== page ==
I am a fiend for cheeses, in general the stinkier the better. That barnyardy funk that some cheeses acquire after being washed with brandy or wine and stored away in a cave? It draws me like the aroma of truffles or baking bread, a powerful harbinger of good tastes to come.
But recently I’ve been revisiting an old cheese friend that is not at all stinky and I’m finding it mighty good too. At our Farmers Market, Judy Schad of Capriole Farms (who does sell an amazing cheese called Mont St. Francis for those moments when only funk will do) has had bags of the adorable little cheeses that she calls chevre aperitifs. No bigger than thimbles, the aperitifs are perfect little mouthfuls of goaty tang. Judy taught me a long time ago that the best way to enjoy them is to marinate them in fruity olive oil and herbs with a little garlic, and when they’ve soaked up all the good flavor, to serve them with some crusty bread.
Never one to ignore a master’s advice, that’s what I’ve done. If you can’t get chevre aperitifs, any small goat cheeses will do for this recipe. Be sure to save the oil when the cheese is gone and use it for salad dressing. Fantastic.
(I originally wrote about Capriole Farms here, and about my near-religious experience this summer with their Old Kentucky Tomme and a wedge of sweet watermelon here. Feed Me Drink Me Girl up in Indy has also had Capriole cheese on her mind this summer.)
Judy Schad’s Herbed Marinated Goat Cheese
Chevre apéritifs or other small fresh goat cheeses
Several roasted garlic cloves
½ teaspoon dried basil
½ teaspoon dried thyme
½ teaspoon dried rosemary
good olive oil, or olive oil/canola oil mix
Place cheese in a sterile jar with garlic, basil, thyme, and rosemary.
Cover with oil. Put top on jar and refrigerate. Allow to marinate for at least a week for cheese to absorb oil and flavor from herbs and garlic.
Refrigerated, the cheese should be fine for several months. Allow to come to room temperature before use and serve as an appetizer or light lunch with crusty baguette and olives on the side, or on a salad.
8 Comments Add yours
Sounds just fantastic to me. I like cheese in any form. I might be able to give up meat, but cheese, never!
Love your photos too.
You’ve discovered one of my personal favorites! I love those Capriole thimbles — and since they freeze, I make sure I have a bag or two in the freezer for just this very thing.
You can get a great variety of bale jars at Cost Plus in Indianapolis. I do the marinated goat cheese just as you do but sometimes add some color like sundried tomato and whole fresh herbs (like thyme and rosemary). I put whole sprigs of fresh herbs down the side of the jar to look nice. It’s a perfect hostess gift or great to take to a dinner party. I also keep a jar for myself in the fridge (the EVOO will go solid) as a handy way to have snacks afterwork or quick snacks when people come over. I can have a few people over at the last minute (sometimes before a show since I live close to Clowes) and all I need to do is take the goat cheese jar out of the fridge earlier in the day — and add some fresh bread. (I also like it in dipping bowls with basalmic vinegrette and parmesan cheese). When you’re done, put any leftover olives, or other marinated treats (I found caper berries in there once) back in the jar with the goat cheese, add more cheese and olive oil and you’re ready for next time. (Warning — this will only keep for about six months.)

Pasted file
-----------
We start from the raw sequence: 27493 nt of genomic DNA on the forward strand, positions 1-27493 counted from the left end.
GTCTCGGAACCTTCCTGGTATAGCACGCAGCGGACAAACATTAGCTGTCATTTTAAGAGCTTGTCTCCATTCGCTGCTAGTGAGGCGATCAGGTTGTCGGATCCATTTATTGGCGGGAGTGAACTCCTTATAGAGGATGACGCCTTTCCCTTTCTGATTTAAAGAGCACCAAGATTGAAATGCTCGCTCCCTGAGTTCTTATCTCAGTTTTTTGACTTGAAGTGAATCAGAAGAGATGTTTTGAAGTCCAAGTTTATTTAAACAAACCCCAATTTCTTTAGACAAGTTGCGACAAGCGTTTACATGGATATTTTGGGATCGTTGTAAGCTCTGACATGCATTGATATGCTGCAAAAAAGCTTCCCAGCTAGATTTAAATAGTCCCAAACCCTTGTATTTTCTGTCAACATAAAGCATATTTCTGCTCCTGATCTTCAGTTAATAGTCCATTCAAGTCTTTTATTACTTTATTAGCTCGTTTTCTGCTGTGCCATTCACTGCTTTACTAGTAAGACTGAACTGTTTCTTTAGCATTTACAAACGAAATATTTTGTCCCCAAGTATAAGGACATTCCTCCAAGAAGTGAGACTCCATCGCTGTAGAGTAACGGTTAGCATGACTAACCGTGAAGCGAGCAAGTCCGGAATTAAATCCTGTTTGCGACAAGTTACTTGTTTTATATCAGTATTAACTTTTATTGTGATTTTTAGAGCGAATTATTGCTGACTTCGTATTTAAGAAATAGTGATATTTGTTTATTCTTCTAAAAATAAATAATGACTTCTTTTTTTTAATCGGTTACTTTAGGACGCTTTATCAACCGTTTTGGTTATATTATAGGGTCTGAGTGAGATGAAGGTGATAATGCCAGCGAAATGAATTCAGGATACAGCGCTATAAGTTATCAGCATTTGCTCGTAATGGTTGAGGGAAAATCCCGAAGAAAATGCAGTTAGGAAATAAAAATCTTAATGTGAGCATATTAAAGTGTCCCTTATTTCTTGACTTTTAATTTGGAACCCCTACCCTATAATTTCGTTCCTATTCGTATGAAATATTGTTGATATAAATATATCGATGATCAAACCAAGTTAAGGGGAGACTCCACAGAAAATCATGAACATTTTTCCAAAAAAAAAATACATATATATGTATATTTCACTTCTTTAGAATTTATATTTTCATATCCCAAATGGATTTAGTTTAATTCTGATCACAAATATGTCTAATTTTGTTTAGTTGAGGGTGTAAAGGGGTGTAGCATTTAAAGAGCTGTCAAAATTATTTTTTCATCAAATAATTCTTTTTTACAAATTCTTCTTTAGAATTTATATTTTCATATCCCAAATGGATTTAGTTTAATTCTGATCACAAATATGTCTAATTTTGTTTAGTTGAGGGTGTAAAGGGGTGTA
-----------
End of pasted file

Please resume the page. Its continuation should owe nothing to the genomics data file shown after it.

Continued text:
Also, the oil, and little bits of goat cheese at the bottom of the jar are great in salad dressings.
I couldn’t imagine living without the sense of smell, it triggers so many memories and emotions. In any case, I marinate fresh mozzarella all the time, but have never tried doing it with chevre. And I also use the leftover oil for salad dressing when the cheese is gone. Just add some fresh lemon juice and you’re good to go. I can’t wait to try this! Beautiful close-up photo, by the way.
Good suggestions, all! Cheese may be my favorite food, Kalyn. I *have* given up meat for the most part, but cheese is essential! Renee, great idea to add leftover olives (I am also an olive fiend.) Lisa, I marnate mozzarella for antipasto plates, but haven’t done it like this. Excellent suggestion. A couple of our local farms make killer fresh mozzarella.
hi christine, that chevre looks divine…i’m totally of the school of thought that the more barnyardy the funk, the better 😉
That infused oil and cheese looks delicious. We love all of cheeses that Capriole makes.
I just wanted to remind everybody to use safe food handling techniques when making infused oils. There is a small but very real chance of having a nasty run in with botulism toxin. Please have a look at the following link (with which I pesonally have no association) for a pretty good write-up of the potential risks and how to minimize them:
p.s. Please give Zoe a hug from me. She has such a look of wisdom about her.
Hi J — Long live funk!
Matt, thanks! I think about this every time I make garlic confit, because I know I don’t get the oil hot enough. I just always refrigerate and use it quickly. I was assuming refrigeration with the cheese, but thanks for spelling out why it’s important. That web site is good (but scary!)
your food photography is captivating